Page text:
Since then, I had gone to the cinema by my self almost every weekend. I found an escape in the fantasy world of movies so that I could temporarily stave off real-world miseries (read: lots of school homework pending).
My prodigious love for movies was further showcased while at home. Everyday when I read the newspaper, the very first page I turned to was the one abounded with cinema advertisements. This had engendered another cognate love – a love for movie posters into which I was truly drawn. Whilst names of those cinemas all over the nation, from the Cathay Parit Buntar to the Grand Mentakab, have been etched in my mind until now.
Using the mahjong table papers and poster colours, I would make and paint my own movie posters by referring to those tiny, black-and-white posters appeared in the newspaper. I would then turn a little corner of my house into a mini cinema; this would make my siblings cringe. Headings such as: NOW SHOWING, COMING SOON, NEXT CHANGE, SATURDAY MIDNIGHT, SUNDAY MATINEE, as well as showtime: 3.00, 7.00 & 9.00pm were inscribed above those ‘disposable’ posters that hung on the wall outside our house. I also inherited the painting skills from my father who intermittently dabbled in painting.
When RTM (the only TV station at that time) screened Malay movies via its Tayangan Gambar Melayu slot every Friday night, I would turn our living room into a darkened mini auditorium. My parents, siblings, and my late great grandmother would huddle before the television as patrons, while I would be acting as an usher, replete with a torchlight and phoney movie tickets.
My father was quite a voracious reader. Nonetheless, he didn’t read highfalutin subjects such as postmodernism or deconstructionism. Neither did he read sophisticated literary oeuvre by, say, Albert Camus or Milan Kundera. Reader’s Digest and the local newspaper New Straits Times (NST) were his staple (Besides, my father read a bunch of self-help books, ranging from Jonathan Livingston Seagull to Born Rich).
He would share whatever he had read (especially from the Reader’s Digest) with the whole family. In particular, I would be riveted by film-related articles. I remember when he shared with me a Reader’s Digest article on the film Gandhi directed by Richard Attenborough. He later made a promise to treat me to watch Gandhi once it opened in our hometown (Gandhi was indeed one of my father’s favourite films).
Initially, my father harboured hopes that I would become a banker. Nonetheless, deep inside, he knew that banking would never be in accord with my spirit and philosophy. Evidently, when I was in college pursuing my diploma (in banking), my father used to send me a photocopied article from Reader’s Digest entitled “Where Great Movies Come From” attached with his beautifully-written letter in English (with his neat, cursive handwriting). The article discussed movies such as Rocky, Gandhi, Chariots of Fire and Driving Miss Daisy attaining greatness due to the great characters they featured.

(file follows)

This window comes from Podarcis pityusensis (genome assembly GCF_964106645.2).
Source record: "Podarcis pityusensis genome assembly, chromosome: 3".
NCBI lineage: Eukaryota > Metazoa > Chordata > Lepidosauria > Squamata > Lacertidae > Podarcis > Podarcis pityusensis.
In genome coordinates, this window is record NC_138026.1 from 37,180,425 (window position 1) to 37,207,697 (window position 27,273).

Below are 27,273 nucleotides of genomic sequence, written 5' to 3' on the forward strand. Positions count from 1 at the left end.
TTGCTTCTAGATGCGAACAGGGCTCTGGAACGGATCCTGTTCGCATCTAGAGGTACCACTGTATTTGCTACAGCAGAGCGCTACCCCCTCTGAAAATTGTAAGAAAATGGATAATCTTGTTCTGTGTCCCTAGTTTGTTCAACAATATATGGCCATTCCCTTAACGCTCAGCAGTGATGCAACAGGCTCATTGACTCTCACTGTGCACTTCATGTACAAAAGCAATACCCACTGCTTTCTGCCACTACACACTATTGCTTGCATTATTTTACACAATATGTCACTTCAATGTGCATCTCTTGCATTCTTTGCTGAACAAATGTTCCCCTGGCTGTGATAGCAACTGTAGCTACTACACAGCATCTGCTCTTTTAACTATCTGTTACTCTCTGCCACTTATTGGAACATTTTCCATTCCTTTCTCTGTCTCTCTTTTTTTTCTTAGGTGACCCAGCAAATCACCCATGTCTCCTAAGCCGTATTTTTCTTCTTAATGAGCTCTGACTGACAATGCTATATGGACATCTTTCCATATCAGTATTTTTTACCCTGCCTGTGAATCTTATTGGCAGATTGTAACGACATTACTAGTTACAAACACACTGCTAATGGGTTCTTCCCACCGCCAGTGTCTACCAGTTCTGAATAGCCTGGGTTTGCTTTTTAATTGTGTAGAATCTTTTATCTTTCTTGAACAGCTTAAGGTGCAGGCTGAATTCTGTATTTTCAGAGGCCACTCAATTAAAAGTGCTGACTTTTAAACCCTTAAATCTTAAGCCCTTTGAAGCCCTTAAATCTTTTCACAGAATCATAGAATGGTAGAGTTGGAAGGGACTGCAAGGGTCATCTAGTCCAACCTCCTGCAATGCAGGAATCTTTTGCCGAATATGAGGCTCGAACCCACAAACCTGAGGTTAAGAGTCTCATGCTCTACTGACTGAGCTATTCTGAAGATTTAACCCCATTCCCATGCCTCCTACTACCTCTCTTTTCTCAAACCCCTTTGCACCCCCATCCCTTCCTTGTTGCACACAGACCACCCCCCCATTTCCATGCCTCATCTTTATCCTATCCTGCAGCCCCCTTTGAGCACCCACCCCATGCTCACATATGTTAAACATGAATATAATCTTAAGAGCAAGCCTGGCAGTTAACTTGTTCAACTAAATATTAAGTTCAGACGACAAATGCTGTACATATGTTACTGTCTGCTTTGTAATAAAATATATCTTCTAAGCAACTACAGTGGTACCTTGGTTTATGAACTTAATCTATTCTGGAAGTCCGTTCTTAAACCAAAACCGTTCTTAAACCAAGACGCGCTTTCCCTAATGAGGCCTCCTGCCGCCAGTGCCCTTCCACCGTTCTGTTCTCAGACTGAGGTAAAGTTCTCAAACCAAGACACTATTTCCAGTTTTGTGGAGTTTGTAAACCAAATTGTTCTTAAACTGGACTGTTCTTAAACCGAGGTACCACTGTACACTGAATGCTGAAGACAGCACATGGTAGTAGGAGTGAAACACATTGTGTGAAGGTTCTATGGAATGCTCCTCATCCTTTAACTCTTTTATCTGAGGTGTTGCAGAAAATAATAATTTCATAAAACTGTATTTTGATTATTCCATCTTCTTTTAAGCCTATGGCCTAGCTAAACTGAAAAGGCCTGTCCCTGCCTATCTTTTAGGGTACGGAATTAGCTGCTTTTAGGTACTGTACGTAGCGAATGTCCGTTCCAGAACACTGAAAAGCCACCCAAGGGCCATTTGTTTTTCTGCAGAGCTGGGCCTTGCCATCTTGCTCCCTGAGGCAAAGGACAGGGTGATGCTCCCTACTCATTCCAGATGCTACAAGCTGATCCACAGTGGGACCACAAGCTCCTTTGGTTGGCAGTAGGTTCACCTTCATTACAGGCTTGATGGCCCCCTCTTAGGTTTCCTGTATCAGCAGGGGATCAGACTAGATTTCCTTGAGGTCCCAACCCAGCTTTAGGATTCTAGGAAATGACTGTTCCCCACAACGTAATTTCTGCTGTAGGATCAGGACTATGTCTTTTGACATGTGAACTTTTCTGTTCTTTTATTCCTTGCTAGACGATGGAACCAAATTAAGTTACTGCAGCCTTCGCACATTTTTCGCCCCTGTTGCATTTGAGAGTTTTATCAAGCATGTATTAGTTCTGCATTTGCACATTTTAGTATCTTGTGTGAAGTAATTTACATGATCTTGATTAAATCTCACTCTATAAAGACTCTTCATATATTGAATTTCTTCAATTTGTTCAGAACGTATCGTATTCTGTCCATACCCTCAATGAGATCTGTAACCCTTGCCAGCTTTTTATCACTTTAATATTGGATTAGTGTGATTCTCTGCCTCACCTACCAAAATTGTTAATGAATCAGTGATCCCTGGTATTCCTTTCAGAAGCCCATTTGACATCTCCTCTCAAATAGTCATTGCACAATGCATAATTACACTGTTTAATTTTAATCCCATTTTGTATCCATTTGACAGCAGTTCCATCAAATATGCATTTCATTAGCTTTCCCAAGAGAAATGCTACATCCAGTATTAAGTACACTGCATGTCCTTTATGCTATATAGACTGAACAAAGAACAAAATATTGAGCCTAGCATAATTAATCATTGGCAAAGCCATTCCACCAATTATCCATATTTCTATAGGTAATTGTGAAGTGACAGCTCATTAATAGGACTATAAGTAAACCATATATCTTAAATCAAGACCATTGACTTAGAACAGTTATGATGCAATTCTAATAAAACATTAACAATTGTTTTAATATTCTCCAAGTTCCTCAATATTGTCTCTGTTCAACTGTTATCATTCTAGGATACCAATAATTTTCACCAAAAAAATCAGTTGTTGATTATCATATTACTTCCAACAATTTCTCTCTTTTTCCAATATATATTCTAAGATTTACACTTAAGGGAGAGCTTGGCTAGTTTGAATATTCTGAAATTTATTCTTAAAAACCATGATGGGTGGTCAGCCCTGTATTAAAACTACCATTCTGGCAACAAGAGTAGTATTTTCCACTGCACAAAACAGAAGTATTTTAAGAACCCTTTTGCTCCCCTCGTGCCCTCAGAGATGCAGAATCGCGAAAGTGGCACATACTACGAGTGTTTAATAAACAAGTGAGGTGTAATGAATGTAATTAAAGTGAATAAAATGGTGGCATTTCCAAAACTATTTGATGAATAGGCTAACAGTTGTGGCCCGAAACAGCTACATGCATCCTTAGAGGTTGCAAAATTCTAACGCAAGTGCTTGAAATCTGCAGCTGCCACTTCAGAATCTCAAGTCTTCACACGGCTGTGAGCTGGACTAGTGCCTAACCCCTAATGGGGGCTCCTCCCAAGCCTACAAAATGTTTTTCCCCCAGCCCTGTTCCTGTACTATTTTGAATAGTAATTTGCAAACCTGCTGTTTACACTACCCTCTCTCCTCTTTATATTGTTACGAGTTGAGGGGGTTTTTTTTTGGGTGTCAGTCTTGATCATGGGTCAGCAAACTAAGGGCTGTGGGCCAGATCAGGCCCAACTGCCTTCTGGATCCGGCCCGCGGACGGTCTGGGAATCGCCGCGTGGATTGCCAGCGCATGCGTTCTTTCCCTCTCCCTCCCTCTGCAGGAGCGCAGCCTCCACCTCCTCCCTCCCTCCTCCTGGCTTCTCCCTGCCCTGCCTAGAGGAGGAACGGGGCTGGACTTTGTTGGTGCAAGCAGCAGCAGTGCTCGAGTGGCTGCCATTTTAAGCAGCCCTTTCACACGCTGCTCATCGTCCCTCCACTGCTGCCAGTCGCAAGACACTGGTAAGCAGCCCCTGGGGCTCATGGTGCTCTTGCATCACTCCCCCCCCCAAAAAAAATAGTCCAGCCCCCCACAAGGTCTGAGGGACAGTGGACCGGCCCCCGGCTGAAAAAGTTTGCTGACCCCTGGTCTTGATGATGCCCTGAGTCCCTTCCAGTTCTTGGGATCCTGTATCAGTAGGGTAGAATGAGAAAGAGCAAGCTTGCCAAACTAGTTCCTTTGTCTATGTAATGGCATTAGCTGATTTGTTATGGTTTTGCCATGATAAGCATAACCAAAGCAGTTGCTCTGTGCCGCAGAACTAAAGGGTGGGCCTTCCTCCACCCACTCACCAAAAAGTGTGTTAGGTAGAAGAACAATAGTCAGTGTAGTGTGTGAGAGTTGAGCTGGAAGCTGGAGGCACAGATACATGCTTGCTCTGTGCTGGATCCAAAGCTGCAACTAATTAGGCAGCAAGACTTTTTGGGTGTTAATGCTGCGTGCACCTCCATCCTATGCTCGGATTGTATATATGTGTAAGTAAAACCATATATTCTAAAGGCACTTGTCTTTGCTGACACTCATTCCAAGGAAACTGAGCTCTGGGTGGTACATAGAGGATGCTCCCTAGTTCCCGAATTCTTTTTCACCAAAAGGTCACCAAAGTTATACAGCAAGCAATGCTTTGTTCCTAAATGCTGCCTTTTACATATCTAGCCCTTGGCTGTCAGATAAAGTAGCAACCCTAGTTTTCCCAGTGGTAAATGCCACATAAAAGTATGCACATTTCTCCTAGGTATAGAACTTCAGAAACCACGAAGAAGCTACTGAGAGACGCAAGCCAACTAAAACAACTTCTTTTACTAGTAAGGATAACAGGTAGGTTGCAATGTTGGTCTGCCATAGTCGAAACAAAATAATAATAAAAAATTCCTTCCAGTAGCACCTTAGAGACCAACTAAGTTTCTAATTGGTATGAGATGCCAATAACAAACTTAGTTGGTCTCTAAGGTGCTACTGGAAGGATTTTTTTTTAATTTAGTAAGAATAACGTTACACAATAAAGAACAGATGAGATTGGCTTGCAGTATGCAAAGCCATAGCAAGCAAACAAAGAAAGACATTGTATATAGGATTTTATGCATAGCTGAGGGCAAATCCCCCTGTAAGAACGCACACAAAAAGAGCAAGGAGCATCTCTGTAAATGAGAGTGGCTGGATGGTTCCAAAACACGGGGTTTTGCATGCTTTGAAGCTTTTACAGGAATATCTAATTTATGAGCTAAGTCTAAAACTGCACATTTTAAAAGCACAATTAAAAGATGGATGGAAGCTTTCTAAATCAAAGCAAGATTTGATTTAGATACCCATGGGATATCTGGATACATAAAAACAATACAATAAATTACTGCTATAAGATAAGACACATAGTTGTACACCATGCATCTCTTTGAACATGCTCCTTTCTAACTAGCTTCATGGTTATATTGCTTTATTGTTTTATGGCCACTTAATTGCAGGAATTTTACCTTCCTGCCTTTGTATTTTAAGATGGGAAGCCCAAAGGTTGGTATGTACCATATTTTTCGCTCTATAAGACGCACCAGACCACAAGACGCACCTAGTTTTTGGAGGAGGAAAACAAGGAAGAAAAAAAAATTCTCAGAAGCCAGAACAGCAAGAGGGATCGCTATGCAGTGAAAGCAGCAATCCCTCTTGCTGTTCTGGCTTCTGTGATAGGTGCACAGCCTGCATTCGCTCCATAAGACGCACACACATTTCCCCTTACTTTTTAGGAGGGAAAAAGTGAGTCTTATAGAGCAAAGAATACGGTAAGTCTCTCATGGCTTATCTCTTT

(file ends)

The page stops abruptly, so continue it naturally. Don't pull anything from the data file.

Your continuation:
While I was in Florida furthering my studies (also in banking), my father would also update me with local films. I was indeed touched when he sent me, accompanied with his letter, a newspaper review of Shuhaimi Baba’s Layar Lara written by one of the NST journalists, as the film was playing at that particular time to rave reviews.
My obsessive preoccupation with the cinema continued after completing my diploma. I ended up working as a trainee manager at a cinema located in one of the shopping malls in Kuala Lumpur for about six months, just before I left for Florida. I eventually realised that it wasn’t the kind of career which I desired. It wasn’t intellectually challenging. On a good note, I was glad that I managed to refrain myself from working in the banking environment that I deplored immensely.
The happy memories of going to the movies with my father seem to have been replaced now with the regular screenings at our secluded campus in Puncak Perdana, Shah Alam. I would happily watch movies with my students and a handful of colleagues about three to four times a week. The rendezvous has been transferred to a near-dilapidated screening room called Pancha Delima which can accommodate about 200 people.
Personally, I am grateful that my father has, to a great extent, influenced and moulded my life, my world-view, as well as my vocation to which I aspire. Astonishingly, one of his loves in the form of leisurely pursuit, among other things, that has somehow affected me, or has, at least, helped define the bond we share. I am uncertain as to whether my father realised all this prior to his demise; I hope he did.
Thank you Ayah, for the memories. May your soul rest in peace. Al-Fatihah
To all friends and acquaintances, SELAMAT HARI RAYA – MAAF, ZAHIR & BATIN.
Tuesday, 15 September 2009
Goodbye dear Father, thanks for the memories
Posted by MAHADI J MURAT at Tuesday, September 15, 2009